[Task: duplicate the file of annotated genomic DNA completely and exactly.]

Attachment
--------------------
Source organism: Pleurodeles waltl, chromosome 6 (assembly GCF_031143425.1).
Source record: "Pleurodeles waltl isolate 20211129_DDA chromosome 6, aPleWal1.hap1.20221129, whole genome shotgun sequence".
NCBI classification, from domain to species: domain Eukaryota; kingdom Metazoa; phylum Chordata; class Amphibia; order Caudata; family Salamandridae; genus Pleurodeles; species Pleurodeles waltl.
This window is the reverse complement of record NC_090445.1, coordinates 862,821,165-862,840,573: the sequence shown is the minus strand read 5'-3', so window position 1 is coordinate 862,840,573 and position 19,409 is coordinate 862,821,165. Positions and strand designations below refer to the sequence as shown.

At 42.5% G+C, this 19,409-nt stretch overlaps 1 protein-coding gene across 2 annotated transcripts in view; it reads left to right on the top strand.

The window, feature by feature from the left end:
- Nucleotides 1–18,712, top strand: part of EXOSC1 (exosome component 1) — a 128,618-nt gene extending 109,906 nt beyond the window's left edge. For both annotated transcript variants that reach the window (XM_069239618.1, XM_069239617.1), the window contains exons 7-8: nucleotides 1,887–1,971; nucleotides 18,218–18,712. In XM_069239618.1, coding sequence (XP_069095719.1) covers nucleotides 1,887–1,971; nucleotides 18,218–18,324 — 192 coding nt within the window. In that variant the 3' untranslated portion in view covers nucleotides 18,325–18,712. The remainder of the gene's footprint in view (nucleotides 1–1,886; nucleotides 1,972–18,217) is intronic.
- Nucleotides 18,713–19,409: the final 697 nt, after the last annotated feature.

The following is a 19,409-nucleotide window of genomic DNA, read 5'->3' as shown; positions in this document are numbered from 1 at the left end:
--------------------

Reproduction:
Source organism: Pleurodeles waltl, chromosome 6 (assembly GCF_031143425.1).
Source record: "Pleurodeles waltl isolate 20211129_DDA chromosome 6, aPleWal1.hap1.20221129, whole genome shotgun sequence".
NCBI classification, from domain to species: domain Eukaryota; kingdom Metazoa; phylum Chordata; class Amphibia; order Caudata; family Salamandridae; genus Pleurodeles; species Pleurodeles waltl.
This window is the reverse complement of record NC_090445.1, coordinates 862,821,165-862,840,573: the sequence shown is the minus strand read 5'-3', so window position 1 is coordinate 862,840,573 and position 19,409 is coordinate 862,821,165. Positions and strand designations below refer to the sequence as shown.

At 42.5% G+C, this 19,409-nt stretch overlaps 1 protein-coding gene across 2 annotated transcripts in view; it reads left to right on the top strand.

The window, feature by feature from the left end:
- Nucleotides 1–18,712, top strand: part of EXOSC1 (exosome component 1) — a 128,618-nt gene extending 109,906 nt beyond the window's left edge. For both annotated transcript variants that reach the window (XM_069239618.1, XM_069239617.1), the window contains exons 7-8: nucleotides 1,887–1,971; nucleotides 18,218–18,712. In XM_069239618.1, coding sequence (XP_069095719.1) covers nucleotides 1,887–1,971; nucleotides 18,218–18,324 — 192 coding nt within the window. In that variant the 3' untranslated portion in view covers nucleotides 18,325–18,712. The remainder of the gene's footprint in view (nucleotides 1–1,886; nucleotides 1,972–18,217) is intronic.
- Nucleotides 18,713–19,409: the final 697 nt, after the last annotated feature.

The following is a 19,409-nucleotide window of genomic DNA, read 5'->3' as shown; positions in this document are numbered from 1 at the left end: